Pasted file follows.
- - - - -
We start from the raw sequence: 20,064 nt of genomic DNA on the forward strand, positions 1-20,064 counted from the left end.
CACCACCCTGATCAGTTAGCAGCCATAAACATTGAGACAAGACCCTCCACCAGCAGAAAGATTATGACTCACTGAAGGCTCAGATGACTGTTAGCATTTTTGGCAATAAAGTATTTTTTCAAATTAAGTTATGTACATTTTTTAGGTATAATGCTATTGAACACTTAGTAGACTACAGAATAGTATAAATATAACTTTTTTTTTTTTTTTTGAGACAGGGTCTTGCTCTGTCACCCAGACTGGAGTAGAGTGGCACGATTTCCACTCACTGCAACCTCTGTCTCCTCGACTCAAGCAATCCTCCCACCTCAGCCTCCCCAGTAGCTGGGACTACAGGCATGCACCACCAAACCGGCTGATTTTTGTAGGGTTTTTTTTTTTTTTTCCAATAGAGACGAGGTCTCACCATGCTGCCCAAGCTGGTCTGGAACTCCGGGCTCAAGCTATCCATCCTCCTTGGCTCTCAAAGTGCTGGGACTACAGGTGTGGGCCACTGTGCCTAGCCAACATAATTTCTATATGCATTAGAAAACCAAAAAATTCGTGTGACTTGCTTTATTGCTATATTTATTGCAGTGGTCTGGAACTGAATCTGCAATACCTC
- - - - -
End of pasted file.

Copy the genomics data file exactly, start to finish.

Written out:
We start from the raw sequence: 20,064 nt of genomic DNA on the forward strand, positions 1-20,064 counted from the left end.
CACCACCCTGATCAGTTAGCAGCCATAAACATTGAGACAAGACCCTCCACCAGCAGAAAGATTATGACTCACTGAAGGCTCAGATGACTGTTAGCATTTTTGGCAATAAAGTATTTTTTCAAATTAAGTTATGTACATTTTTTAGGTATAATGCTATTGAACACTTAGTAGACTACAGAATAGTATAAATATAACTTTTTTTTTTTTTTTTGAGACAGGGTCTTGCTCTGTCACCCAGACTGGAGTAGAGTGGCACGATTTCCACTCACTGCAACCTCTGTCTCCTCGACTCAAGCAATCCTCCCACCTCAGCCTCCCCAGTAGCTGGGACTACAGGCATGCACCACCAAACCGGCTGATTTTTGTAGGGTTTTTTTTTTTTTTTCCAATAGAGACGAGGTCTCACCATGCTGCCCAAGCTGGTCTGGAACTCCGGGCTCAAGCTATCCATCCTCCTTGGCTCTCAAAGTGCTGGGACTACAGGTGTGGGCCACTGTGCCTAGCCAACATAATTTCTATATGCATTAGAAAACCAAAAAATTCGTGTGACTTGCTTTATTGCTATATTTATTGCAGTGGTCTGGAACTGAATCTGCAATACCTC